Eric Koston: Epicly Later'd (Part 3/6)

Uploaded by vice on 16.09.2012

MALE SPEAKER 1: Tell me about leaving H-Street.
Did you have your eyes on World Companies?
I think there was things about H-Street that were starting to
kind of be over, getting a little older
and having an opinion.
I was skating with Danny a little bit at the time, Danny
Way, myself and Alph, just skating with them.
And one night after we were skating, we were eating
somewhere venting about H-Street.
And he was like, I'll call Steve Rocco right now, get you
guys on World.
I was like, really?
And he pulls out-- he had a cell phone.
A little flip--
a big, thick flip Motorola, too.
I was like, oh, he's got a cell phone.
It's crazy.
So he calls Rocco.
Rocco told Danny, he was like we can't put him on World
because Natas is interested in Eric.
Natas wants him on 101.
I was like, really, Natas wants me on 101?
MALE SPEAKER 1: Was that trippy to know that Natas was
thinking about your skating?
It was pretty crazy.
I was like, oh my god.
Then I had to make a phone call to Natas.
Danny got me his number, and was like, yeah, Natas wants
you to call him.
So once the option was there, I was like, man,
this is kind of rad.
I want to do that.
I fought it for a while, but I got to man up and do what I
want to do.
Because in my heart, that's what I wanted to do.
I wanted to quit.

ALPHONZO RAWLS: Koston was always a really quiet kid.
He never really showed his emotions and stuff.
And I remember when he was quitting H-Street, and having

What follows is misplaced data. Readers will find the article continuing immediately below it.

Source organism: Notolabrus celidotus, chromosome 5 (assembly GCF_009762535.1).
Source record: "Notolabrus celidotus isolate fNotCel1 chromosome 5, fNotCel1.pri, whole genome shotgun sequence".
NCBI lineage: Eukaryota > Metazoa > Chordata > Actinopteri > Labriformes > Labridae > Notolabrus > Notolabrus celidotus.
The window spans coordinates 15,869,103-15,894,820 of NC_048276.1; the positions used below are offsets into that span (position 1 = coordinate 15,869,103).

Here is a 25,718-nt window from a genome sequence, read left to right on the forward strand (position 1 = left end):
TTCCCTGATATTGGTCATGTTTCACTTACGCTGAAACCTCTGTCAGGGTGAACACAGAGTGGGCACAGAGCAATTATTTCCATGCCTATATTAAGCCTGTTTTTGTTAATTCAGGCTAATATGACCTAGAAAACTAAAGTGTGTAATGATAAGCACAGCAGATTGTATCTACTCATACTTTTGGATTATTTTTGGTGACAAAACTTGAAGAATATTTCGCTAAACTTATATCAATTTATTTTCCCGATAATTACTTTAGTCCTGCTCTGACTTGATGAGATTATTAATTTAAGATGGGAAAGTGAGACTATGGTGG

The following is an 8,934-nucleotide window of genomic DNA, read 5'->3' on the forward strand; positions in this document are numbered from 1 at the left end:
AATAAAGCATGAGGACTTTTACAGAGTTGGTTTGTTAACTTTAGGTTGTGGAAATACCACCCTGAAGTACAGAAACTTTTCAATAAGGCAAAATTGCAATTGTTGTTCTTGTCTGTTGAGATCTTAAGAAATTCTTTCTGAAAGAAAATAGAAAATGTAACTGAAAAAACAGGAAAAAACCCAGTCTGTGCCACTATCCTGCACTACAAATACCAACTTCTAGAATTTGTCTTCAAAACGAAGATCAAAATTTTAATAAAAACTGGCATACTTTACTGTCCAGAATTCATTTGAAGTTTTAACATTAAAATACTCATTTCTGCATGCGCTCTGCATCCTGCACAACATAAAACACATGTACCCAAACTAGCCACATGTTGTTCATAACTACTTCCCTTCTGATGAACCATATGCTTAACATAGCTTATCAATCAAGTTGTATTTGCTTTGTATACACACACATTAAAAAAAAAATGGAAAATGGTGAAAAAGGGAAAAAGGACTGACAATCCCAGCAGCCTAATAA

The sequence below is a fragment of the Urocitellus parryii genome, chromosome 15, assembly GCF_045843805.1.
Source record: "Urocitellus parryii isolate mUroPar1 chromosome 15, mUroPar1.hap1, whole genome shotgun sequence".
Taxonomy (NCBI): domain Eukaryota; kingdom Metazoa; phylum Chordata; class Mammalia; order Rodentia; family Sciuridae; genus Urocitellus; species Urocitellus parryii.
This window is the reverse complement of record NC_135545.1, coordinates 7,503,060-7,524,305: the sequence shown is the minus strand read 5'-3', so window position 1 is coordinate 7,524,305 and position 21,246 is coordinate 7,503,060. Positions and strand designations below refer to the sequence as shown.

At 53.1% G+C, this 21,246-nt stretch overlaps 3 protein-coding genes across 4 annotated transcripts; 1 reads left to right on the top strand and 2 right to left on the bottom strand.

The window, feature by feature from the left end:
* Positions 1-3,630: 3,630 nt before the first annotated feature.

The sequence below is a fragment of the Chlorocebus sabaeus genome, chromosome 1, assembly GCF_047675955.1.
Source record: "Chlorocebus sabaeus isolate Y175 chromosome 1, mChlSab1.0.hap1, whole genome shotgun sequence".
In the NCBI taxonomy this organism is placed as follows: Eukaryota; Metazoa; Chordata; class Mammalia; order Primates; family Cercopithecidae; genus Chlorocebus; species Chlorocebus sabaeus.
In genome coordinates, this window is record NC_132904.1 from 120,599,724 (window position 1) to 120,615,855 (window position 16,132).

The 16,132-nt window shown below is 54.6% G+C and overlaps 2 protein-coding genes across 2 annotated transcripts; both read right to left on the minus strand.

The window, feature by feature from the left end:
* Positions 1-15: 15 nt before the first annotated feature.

to talk to Mag about it.
Koston knew it was probably the best move to
make for his career.
I kind of felt for him.
I just sensed it was a really uncomfortable phone call for
him, being that he really wanted to give Mag all the
respect that he felt he owed him for taking care of him for
as long as he did.
It was definitely a strong movement that was a good move
for his future.
ERIC KOSTON: I was pretty into 101.
When it started, it was like, wow, this is sick.
It's Natas's company, and it's smaller.
It was just cool to me.
It was Natas.
And it was just rad, and just, the team being different, and
it's smaller.
Just everything about it.
GUY MARIANO: Natas always kept 101 really separate.
Their videos were different.
Their art direction was different.
ERIC KOSTON: If I came up with an idea, Cliver and McKee
would draw it.
That was pretty rad.
I remember this hockey violent fight riot graphic.
I came up with it.
Let's just have a super violent-- like, having a
hockey stick, stab it through a guy's chest.
And there's a hockey puck flying through his chest,
because there's a guy behind him, that just hammered a puck
through his chest.